On June 2, 2015, the presbytery wired $390,000.00 to the law firm representing the church, of which 75 percent was then remitted to Carrollton, with plans to use it for missions.
However, the amount of interest to be paid to the church by the presbytery is still in dispute. According to court documents, the presbytery believes that the amount of interest due to the church should be calculated from the date the sanctions were awarded by the court. Carrolton contends that the amount should be calculated from the date when it originally filed for sanctions.
The highest possible amount that could possibly be awarded to the church — $93,394.32 – has been deposited into the registry of the court until the court decides what amount of interest should be paid.
In March 2008, Carrollton Presbyterian Church filed a civil lawsuit against the Presbytery of South Louisiana seeking a declaratory judgment that it owned its property, free and clear of the presbytery.
The church had been in the process of selling its property to its contiguous neighbor, The Stuart Hall School for Boys, when the presbytery tried to block the sale by asserting that the denomination – not the church – owned the property. The court ruled in favor of the local church, as did the Louisiana First Circuit Court of Appeal. Both the Louisiana Supreme Court and the U.S. Supreme Court refused to hear the case when the presbytery filed appeals.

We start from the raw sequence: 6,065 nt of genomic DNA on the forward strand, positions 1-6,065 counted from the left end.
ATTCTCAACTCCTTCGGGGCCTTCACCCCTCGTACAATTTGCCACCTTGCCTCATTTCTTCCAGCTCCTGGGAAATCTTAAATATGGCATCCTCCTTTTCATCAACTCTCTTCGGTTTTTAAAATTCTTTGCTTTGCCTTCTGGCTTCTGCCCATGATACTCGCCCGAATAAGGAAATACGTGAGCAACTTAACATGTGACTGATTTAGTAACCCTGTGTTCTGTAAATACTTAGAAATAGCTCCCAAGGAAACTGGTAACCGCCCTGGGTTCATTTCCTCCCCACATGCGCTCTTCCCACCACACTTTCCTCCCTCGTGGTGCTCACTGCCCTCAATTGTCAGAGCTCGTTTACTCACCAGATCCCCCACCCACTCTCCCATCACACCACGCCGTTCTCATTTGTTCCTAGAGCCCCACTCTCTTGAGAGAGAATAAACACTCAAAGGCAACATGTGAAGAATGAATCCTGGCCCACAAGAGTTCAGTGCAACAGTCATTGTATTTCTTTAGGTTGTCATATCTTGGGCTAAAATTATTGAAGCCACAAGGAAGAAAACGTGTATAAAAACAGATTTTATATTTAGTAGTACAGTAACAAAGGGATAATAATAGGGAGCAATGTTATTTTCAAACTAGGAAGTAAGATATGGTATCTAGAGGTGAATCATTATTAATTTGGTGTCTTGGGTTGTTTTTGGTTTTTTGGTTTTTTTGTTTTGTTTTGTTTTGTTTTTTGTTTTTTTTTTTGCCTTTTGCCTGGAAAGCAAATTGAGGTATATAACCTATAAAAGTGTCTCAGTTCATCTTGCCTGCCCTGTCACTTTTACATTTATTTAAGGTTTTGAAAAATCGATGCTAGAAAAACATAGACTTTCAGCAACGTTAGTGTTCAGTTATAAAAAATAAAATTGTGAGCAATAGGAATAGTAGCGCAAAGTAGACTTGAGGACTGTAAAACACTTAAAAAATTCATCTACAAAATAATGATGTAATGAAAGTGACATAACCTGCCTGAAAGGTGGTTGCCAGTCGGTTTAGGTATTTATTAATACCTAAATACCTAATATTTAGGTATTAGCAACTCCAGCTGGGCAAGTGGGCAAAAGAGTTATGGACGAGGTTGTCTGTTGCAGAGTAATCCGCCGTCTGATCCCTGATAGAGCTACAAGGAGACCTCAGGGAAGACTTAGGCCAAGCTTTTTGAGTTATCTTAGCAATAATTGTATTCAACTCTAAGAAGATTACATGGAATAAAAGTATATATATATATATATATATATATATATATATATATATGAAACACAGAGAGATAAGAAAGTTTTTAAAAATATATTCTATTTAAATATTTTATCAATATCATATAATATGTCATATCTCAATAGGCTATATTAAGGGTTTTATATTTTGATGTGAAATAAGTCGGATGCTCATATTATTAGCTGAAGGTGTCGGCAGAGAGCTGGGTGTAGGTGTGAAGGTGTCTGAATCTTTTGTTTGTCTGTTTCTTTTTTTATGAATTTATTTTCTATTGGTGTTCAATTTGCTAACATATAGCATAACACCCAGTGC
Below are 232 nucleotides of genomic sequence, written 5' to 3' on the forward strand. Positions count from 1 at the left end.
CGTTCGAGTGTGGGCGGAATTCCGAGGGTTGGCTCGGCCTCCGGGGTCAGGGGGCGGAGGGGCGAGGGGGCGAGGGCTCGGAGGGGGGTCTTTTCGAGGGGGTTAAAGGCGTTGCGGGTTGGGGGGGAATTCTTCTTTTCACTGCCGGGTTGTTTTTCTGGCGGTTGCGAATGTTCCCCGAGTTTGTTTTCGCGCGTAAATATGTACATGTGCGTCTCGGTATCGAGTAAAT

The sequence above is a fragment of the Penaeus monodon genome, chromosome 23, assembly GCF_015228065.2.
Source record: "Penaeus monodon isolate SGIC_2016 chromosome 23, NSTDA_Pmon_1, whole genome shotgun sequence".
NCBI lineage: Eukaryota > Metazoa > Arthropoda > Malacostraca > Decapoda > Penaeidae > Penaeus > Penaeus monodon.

According to court documents, the presbytery spent more than $500,000 opposing Carrollton’s sale of its property – valued at less than $1 million.
‘No way for the PSL to prevail’
On July 25, 2013, Judge Kay Bates of the 19th Judicial District Court, Parish of East Baton Rouge in Louisiana, issued a ruling in the case of Carrollton Presbyterian Church vs. The Presbytery of South Louisiana of the Presbyterian Church (USA) where she “unavoidably” concluded that the presbytery had “in bad faith advanced frivolous arguments in support of a claimed right it knew had no legal or evidentiary support,” and imposed the sanctions.
Bates said, in her order, that Mark Tammen, who at that time was the director of Constitutional Services with the PCUSA Office of the General Assembly, “bluntly informed” the presbytery that he saw “no way for the PSL to prevail.” The court order continued that even the presbytery’s own corporate representatives, during depositions, acknowledged that “Carrollton continued to have the right to sell the property at issue without PSL permission.”
However, the presbytery continued to oppose the church, she wrote, and also quoted a Jan. 28, 2009, email where the presbytery’s lead New Orleans attorney “confided to some of his collaborators, ‘One must wonder whether Carrollton is prepared to go to the expense of litigating this case.’”
In her order, Bates wrote that “As a result of the PSL’s unreasonable intransigence Carrollton was forced to needlessly spend $336,000 in fees and expenses in pursuing recognition and enforcement of its property right.”
What happened during this “unfortunate litigation,” wrote Bates, was a “profoundly disturbing display of disdain for the rule of law and the judiciary. Multiple orders of this court were knowingly and contumaciously violated.”
Louisiana’s First Circuit Court of Appeals upheld sanctions imposed by the lower court on March 9, 2015.
On May 22, 2015, the Louisiana Supreme Court unanimously denied the presbytery’s petition for a review of the Appeal’s Court decision.
Case timeline and related articles:
August 2013: Presbyterians conspiring to act in ‘bad faith’
October 2012: David fells Goliath again
January 2010: Presbytery appeals decision
December 2009: Presbytery forced to release documents
October 2009: Expenses mount
October 2009: Presbytery found in contempt of court
September 2009: Judge orders presbytery to back off
August 2009: Judge issues ‘written reasons’ favoring Carrollton